As for your question, I think there are several key reasons people still buy stockman (and other slipjoint) knives. I find a 4" "tactical" folder to be an ideal EDC, while the sheeple think a 4" knife is big. BIG? nah... I think that big doesn't start until 9" or so! But to the sheeple, a stockman is what a pocket knife is, not a knife with a 4" blade, serrations and a picket clip. Also, they are great whittlers. I bought mine for that, and to do the fine chores that my Buck/Strider won't do. Another reason is that they are so familiar to the majority out there. Grandpa owns one, Dad owns one, I own one, A lot of younger people now probably think a basic pocket knife is your typical tac folder. Up until 10 years ago, I'd say that stockmans and Buck 110 folders were your typical pocket knife in the minds of youths, but that is changing. The utility of the knives are awesome too. 3 knives with 3 different geometries kicks butt, and you can sharpen one with a super push cutting edge, one with a toothy slicing edge, and one inbetween if you want. Finally, I think that they are just so much fun to collect. there are a billion slipjoint patterns, handle materials, blade shapes, makers, etc. Collecting stockmans can be quite inexpensive, and you can get a lot os stockmans in a display case that only holds 3 bowies!

  7. #7
    While it's true that not much castrating goes on
    anymore the blade shape is great for cutting.....

    I suppose more than anything the stockman just
    says "pocketknife" to millions of people.

  8. #8
    Join Date
    Sep 2002
    So. Cal.

    In a word, utility

    They're not fast and the big ones are kinda heavy but they cut very well without freaking anyone out. A little Middleman is a much better cutter than most thick bladed tactical knives. They don't cost an arm and a leg and they do what a knife is supposed to. And whittling isn't a bad way to spend a rainy day.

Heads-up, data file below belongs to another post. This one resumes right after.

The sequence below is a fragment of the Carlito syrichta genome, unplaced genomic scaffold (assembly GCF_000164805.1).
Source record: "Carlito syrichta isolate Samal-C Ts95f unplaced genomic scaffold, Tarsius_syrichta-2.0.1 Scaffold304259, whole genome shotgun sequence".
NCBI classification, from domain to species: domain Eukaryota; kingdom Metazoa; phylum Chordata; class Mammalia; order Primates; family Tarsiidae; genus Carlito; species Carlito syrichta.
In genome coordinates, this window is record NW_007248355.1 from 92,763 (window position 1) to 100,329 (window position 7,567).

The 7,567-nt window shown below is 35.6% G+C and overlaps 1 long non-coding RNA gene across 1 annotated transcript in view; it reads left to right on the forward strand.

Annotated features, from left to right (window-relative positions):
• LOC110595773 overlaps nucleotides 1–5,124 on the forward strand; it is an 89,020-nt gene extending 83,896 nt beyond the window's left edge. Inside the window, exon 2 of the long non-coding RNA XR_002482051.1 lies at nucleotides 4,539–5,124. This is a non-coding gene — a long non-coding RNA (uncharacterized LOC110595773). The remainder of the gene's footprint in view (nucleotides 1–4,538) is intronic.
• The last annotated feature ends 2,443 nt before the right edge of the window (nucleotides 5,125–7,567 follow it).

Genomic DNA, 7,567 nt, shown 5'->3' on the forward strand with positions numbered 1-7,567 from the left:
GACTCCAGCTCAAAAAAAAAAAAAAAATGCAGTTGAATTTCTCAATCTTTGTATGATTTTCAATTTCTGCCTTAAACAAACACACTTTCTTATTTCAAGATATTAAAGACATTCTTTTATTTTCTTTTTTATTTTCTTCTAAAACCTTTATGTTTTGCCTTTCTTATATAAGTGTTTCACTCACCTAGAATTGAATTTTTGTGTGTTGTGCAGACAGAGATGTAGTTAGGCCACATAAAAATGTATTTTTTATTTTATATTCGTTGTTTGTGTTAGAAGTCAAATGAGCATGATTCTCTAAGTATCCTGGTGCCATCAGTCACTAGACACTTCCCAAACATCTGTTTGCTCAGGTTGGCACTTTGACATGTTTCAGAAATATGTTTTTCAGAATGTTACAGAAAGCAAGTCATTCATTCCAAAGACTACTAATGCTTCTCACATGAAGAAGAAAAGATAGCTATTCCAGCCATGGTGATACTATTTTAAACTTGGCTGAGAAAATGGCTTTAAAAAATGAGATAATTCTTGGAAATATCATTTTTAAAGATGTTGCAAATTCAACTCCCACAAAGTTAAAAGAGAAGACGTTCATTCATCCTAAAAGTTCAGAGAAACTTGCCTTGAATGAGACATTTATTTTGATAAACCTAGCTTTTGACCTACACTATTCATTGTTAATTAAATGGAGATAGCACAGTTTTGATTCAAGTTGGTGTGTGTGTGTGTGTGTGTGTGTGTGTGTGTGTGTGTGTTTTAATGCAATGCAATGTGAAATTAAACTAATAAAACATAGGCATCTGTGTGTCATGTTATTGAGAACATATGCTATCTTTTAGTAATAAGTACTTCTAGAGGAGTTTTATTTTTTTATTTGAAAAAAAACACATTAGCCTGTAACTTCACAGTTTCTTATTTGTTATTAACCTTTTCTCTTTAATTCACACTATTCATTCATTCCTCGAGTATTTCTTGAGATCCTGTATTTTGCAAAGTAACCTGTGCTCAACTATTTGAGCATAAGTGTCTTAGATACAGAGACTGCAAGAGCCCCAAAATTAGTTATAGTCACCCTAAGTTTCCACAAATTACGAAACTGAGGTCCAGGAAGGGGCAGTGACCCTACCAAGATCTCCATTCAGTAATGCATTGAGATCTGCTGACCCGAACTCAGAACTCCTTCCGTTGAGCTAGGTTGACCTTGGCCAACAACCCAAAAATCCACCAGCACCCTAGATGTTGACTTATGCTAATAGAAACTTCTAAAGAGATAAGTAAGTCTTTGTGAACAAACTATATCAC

9. #9
    Join Date
    Nov 2000
    Nipmuc, USA


    The spey blade on stockmans can make a dandy little screwdriver as well. I'm not talking heavy duty but the tip will work both slot and cross point. (low torque 'lectronic stuff)

    A stockman was my main edc for years until I found a dandy little locking scalpel.

    Oddly, with all the abuse I've given stockmans over the years, the blade I really mangled once was the sheepsfoot.

    I've an oooolllddd Camillus that's still a favorite dress knife. Stained blades, a crack or two in the scales at the pins but way nicer than any made by them in the past thirty years. (oddly enough, it has been used as a screwdriver countless times)



  10. #10
    Join Date
    May 2015
    Kerrville, Texas
    I just cringed when the horse c lover referred to using the spey as a screwdriver. That's never a good plan unless the problem you're solving costs more than the time out would take to get an actual screwdriver. Better yet I've heard of a newfangled invention called a Leatherman.

  11. #11
    Join Date
    Apr 2000
    Jerzee, ya devilz
    Blog Entries
    In the 12 years since anyone posted to this thread, I imagine he may have learned that for himself.